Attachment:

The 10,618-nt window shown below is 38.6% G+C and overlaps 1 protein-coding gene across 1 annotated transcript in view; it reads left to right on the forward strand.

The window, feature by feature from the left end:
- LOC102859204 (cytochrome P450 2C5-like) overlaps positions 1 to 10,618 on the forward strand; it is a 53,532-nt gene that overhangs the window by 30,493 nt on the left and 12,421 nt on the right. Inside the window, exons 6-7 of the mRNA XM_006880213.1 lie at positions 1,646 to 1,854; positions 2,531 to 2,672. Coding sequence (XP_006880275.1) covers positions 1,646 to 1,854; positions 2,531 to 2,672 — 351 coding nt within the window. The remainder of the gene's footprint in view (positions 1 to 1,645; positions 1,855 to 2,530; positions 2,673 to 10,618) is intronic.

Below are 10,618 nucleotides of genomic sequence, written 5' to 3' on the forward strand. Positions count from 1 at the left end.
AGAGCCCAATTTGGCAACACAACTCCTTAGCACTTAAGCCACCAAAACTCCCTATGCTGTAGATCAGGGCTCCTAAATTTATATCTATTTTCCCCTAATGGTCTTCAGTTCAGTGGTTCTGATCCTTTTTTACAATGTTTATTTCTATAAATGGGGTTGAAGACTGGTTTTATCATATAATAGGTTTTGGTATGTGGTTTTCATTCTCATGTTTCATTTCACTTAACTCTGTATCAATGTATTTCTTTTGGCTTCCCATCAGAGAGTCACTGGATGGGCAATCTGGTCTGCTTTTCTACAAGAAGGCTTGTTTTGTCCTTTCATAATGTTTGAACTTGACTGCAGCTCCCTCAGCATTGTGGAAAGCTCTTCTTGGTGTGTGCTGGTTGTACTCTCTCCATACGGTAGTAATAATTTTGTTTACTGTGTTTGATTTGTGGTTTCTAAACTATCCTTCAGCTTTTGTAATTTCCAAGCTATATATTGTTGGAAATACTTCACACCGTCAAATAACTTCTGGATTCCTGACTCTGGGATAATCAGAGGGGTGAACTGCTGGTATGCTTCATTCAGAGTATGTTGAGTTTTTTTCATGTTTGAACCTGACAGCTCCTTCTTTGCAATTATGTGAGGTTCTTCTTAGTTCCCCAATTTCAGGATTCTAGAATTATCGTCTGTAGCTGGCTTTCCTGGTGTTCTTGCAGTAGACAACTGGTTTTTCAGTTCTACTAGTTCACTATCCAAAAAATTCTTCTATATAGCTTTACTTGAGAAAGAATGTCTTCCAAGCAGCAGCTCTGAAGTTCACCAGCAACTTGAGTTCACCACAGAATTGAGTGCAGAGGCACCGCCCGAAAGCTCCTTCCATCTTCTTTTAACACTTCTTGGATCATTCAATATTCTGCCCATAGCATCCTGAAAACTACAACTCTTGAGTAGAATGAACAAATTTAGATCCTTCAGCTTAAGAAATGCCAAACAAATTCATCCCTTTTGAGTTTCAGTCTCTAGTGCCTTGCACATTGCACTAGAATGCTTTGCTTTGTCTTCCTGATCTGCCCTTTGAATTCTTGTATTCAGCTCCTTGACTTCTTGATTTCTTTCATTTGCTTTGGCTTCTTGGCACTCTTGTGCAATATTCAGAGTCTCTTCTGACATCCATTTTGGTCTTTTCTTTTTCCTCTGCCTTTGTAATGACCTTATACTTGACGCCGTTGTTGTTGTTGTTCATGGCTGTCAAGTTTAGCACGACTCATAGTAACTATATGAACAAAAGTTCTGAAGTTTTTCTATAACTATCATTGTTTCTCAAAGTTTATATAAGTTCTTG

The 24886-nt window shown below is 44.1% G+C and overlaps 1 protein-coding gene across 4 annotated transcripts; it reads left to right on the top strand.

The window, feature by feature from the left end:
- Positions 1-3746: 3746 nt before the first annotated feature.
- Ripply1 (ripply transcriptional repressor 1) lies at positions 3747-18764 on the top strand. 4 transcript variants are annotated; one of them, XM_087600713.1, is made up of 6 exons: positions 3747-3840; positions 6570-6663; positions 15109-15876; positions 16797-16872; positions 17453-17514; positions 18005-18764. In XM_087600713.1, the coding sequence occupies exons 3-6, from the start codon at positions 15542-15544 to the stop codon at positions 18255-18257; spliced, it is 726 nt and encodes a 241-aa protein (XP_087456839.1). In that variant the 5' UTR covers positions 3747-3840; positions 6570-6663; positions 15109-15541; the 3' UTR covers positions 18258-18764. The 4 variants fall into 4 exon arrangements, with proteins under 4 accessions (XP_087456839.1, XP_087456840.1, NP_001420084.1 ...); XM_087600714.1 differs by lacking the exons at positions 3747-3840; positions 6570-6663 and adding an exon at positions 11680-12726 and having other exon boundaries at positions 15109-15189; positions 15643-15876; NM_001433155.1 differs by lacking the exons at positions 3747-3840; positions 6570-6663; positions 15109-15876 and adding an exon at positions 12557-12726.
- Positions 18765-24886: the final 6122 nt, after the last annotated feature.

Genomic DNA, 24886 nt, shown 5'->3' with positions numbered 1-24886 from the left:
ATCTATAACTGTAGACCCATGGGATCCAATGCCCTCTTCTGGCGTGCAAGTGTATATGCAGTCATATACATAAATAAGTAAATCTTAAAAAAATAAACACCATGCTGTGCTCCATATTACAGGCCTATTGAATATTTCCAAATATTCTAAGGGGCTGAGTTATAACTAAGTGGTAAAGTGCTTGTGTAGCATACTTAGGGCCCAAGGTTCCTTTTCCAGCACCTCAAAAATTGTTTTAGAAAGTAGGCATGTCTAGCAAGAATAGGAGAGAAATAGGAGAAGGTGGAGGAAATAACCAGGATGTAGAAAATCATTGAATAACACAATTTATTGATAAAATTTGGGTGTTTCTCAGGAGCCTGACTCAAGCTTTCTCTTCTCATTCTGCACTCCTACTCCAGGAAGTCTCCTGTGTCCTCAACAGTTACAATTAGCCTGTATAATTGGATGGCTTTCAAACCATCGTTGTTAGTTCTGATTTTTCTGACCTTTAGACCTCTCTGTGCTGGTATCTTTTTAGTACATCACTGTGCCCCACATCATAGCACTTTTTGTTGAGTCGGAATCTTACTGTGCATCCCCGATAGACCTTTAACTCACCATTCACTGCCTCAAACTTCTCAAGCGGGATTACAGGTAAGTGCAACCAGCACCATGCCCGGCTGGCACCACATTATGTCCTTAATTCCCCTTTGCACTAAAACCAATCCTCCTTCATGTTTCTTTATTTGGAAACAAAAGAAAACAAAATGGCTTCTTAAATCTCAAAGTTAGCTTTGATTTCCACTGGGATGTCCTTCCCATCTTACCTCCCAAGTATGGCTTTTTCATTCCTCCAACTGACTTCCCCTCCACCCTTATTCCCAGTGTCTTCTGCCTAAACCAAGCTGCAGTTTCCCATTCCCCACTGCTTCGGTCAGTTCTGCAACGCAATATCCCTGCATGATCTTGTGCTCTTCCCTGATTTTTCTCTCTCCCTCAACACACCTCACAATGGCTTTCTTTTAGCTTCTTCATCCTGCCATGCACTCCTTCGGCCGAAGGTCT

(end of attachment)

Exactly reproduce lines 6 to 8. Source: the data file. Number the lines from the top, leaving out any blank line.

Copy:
The 24886-nt window shown below is 44.1% G+C and overlaps 1 protein-coding gene across 4 annotated transcripts; it reads left to right on the top strand.

The window, feature by feature from the left end:
- Positions 1-3746: 3746 nt before the first annotated feature.